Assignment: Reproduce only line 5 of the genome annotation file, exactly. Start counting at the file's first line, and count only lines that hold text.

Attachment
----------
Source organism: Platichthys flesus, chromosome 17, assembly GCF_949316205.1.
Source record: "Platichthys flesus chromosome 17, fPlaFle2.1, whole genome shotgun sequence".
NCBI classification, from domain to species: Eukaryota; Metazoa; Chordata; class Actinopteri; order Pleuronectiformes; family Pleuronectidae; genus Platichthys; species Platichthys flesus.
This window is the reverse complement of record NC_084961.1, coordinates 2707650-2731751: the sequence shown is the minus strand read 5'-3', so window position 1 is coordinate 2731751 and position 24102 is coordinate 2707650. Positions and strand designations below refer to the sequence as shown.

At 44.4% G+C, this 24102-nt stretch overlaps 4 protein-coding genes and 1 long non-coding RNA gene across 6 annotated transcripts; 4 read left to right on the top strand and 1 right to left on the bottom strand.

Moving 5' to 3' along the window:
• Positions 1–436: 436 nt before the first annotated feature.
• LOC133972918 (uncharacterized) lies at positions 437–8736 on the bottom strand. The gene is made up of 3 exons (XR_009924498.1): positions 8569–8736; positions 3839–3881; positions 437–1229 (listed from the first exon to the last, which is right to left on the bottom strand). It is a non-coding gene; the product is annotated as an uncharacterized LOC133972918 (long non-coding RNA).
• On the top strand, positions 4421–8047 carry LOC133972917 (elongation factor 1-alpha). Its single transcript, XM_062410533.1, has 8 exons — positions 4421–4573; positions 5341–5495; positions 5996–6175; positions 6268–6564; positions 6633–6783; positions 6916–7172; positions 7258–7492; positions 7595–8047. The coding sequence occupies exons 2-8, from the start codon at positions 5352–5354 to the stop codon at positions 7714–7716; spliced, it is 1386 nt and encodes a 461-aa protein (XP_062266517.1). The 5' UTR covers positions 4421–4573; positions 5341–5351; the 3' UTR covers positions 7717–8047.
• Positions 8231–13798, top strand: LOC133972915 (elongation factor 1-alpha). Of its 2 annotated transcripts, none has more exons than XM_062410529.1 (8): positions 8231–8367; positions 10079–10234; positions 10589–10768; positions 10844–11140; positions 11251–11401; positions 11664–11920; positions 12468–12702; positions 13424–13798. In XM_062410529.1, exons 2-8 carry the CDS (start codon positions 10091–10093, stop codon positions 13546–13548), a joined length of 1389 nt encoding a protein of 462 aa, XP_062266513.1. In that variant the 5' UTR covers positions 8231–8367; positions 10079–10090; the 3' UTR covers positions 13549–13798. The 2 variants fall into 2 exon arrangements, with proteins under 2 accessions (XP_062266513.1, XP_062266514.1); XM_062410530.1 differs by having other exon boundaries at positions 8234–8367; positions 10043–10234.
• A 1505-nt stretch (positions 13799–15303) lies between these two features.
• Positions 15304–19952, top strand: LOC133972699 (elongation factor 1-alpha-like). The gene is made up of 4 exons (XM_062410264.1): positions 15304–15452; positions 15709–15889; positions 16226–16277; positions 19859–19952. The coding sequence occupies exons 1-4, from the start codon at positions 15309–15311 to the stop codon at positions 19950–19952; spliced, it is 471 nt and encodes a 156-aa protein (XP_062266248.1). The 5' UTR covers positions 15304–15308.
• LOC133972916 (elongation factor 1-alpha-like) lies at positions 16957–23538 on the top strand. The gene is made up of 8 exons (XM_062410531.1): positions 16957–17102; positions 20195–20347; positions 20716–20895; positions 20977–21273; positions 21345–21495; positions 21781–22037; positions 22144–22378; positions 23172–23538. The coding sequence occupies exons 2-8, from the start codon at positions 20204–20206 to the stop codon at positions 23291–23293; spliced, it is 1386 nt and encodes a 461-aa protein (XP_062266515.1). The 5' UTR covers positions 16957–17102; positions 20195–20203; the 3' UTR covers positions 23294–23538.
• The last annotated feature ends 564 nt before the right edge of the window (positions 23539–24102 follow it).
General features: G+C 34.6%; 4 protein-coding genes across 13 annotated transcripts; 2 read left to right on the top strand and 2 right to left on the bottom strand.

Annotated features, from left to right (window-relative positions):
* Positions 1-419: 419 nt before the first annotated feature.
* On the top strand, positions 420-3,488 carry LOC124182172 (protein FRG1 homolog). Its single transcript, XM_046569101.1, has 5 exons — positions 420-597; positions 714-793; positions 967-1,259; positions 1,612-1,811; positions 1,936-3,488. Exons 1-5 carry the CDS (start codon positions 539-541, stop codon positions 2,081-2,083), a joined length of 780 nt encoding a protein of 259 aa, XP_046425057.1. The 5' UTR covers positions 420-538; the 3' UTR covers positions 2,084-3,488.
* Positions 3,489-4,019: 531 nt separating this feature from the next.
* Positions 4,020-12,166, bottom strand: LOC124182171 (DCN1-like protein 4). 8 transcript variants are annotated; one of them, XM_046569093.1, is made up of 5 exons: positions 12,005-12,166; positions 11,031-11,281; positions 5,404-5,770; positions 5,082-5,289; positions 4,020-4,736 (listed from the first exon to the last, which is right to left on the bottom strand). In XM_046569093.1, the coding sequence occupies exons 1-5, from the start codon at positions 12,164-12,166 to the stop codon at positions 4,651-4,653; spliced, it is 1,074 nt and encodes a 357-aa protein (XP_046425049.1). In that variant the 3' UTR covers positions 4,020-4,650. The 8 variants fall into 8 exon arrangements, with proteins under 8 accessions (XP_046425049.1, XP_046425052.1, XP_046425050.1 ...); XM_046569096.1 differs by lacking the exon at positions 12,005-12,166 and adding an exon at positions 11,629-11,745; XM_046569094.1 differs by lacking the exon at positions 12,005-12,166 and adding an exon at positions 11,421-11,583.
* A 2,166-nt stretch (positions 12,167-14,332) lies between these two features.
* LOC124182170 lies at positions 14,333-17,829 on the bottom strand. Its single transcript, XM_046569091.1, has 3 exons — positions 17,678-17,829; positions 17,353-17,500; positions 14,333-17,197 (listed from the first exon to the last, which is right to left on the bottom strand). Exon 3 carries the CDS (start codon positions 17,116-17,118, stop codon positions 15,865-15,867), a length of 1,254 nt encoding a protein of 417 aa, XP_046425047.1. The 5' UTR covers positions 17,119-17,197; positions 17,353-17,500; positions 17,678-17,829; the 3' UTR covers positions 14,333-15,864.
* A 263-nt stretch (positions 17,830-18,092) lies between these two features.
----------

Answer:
At 44.4% G+C, this 24102-nt stretch overlaps 4 protein-coding genes and 1 long non-coding RNA gene across 6 annotated transcripts; 4 read left to right on the top strand and 1 right to left on the bottom strand.